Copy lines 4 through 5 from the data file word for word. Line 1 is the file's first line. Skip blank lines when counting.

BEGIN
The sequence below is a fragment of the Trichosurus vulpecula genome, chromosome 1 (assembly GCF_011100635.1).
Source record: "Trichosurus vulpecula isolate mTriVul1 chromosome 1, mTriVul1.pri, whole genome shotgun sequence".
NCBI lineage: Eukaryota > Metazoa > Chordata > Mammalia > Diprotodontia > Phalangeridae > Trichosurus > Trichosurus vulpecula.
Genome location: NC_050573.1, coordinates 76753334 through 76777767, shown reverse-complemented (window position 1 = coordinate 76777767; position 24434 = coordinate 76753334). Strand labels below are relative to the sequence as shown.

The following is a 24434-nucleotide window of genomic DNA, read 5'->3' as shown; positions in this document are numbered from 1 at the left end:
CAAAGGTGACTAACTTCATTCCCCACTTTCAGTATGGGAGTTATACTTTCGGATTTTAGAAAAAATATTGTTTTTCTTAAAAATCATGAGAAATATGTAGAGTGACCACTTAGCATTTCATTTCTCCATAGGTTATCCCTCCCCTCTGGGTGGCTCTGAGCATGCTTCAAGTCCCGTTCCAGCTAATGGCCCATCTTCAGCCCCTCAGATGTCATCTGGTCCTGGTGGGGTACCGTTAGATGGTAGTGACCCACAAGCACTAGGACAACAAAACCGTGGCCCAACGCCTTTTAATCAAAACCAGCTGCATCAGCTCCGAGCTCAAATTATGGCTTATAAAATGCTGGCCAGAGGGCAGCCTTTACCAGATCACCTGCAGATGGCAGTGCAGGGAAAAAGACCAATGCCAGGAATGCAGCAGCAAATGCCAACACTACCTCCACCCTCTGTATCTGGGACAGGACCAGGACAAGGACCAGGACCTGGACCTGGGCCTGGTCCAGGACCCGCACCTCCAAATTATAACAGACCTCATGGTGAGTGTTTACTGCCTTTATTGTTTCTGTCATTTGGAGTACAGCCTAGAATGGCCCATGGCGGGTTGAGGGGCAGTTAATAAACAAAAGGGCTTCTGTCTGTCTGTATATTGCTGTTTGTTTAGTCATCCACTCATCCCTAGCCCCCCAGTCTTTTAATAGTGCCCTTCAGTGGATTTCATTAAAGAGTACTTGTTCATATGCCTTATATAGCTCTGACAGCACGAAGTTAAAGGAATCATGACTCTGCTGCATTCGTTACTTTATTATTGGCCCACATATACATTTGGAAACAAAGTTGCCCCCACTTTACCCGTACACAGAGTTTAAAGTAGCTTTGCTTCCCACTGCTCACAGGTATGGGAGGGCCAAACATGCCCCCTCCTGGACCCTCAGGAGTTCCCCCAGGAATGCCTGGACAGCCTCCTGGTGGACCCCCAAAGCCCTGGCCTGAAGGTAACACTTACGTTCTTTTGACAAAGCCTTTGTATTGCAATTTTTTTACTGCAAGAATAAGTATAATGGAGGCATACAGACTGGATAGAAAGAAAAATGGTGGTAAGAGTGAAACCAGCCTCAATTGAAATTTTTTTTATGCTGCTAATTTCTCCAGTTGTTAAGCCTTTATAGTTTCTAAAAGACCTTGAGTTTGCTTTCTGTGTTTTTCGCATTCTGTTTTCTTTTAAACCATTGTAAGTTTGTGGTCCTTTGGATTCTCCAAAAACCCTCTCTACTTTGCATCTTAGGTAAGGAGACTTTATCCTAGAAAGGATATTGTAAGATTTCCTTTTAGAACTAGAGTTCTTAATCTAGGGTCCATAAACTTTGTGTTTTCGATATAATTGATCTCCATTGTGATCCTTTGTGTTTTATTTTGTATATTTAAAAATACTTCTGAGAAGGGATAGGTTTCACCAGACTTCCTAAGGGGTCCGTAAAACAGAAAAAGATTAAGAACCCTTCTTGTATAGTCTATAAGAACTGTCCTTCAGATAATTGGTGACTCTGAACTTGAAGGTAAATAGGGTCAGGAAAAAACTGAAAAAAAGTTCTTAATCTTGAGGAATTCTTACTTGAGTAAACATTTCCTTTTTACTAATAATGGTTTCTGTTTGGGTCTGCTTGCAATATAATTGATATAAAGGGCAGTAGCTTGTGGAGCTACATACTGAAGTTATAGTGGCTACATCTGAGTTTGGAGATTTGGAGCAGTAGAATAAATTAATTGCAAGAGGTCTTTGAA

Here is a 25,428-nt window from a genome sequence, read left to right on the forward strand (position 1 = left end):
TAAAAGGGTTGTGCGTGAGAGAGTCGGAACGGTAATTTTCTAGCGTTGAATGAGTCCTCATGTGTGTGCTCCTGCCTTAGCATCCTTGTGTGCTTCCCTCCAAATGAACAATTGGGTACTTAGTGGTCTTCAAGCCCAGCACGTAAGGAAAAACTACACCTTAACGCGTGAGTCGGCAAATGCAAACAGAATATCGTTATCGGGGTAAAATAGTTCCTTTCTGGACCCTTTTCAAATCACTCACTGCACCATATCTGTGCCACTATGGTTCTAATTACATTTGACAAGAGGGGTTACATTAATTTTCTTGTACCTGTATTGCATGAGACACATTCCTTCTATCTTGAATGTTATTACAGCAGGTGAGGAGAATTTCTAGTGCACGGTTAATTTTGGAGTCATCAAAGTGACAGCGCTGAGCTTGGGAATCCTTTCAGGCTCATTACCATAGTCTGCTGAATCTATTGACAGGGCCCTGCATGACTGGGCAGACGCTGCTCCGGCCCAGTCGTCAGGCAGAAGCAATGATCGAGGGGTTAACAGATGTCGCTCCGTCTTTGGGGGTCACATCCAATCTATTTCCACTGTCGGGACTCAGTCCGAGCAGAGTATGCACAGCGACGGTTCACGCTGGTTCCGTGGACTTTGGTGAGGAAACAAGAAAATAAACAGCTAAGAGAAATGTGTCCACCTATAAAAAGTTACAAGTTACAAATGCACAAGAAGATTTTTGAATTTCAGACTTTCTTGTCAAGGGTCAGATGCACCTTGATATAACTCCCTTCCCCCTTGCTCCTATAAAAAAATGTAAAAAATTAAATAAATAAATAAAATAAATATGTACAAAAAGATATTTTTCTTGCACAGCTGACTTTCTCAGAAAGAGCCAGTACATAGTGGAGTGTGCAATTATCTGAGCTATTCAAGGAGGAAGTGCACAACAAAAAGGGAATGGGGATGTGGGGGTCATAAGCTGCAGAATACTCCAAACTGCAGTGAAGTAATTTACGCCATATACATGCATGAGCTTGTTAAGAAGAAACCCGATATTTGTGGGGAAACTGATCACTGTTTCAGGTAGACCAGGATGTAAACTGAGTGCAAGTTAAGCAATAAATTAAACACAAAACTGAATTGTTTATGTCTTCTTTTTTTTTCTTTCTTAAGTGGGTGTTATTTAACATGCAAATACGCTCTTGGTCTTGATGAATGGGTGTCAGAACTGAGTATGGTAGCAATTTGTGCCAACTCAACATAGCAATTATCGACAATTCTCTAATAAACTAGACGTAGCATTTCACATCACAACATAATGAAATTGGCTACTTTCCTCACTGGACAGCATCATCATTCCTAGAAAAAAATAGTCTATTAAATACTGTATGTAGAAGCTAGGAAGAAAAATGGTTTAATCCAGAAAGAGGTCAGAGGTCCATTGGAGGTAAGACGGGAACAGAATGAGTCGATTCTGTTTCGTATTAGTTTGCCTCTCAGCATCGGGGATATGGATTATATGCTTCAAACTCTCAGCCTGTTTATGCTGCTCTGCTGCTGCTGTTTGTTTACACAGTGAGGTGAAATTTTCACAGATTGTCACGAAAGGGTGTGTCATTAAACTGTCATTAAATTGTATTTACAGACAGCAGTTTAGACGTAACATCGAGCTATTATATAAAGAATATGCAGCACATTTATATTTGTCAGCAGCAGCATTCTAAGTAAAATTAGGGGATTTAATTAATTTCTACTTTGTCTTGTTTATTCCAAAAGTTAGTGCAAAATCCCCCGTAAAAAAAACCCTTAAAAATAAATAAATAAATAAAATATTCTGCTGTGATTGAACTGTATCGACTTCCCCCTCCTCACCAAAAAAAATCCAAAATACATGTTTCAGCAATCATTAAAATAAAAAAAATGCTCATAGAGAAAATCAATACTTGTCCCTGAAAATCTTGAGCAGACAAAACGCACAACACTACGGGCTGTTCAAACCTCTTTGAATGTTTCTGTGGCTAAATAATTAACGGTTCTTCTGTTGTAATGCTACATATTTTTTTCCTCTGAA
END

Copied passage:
Genome location: NC_050573.1, coordinates 76753334 through 76777767, shown reverse-complemented (window position 1 = coordinate 76777767; position 24434 = coordinate 76753334). Strand labels below are relative to the sequence as shown.

The following is a 24434-nucleotide window of genomic DNA, read 5'->3' as shown; positions in this document are numbered from 1 at the left end: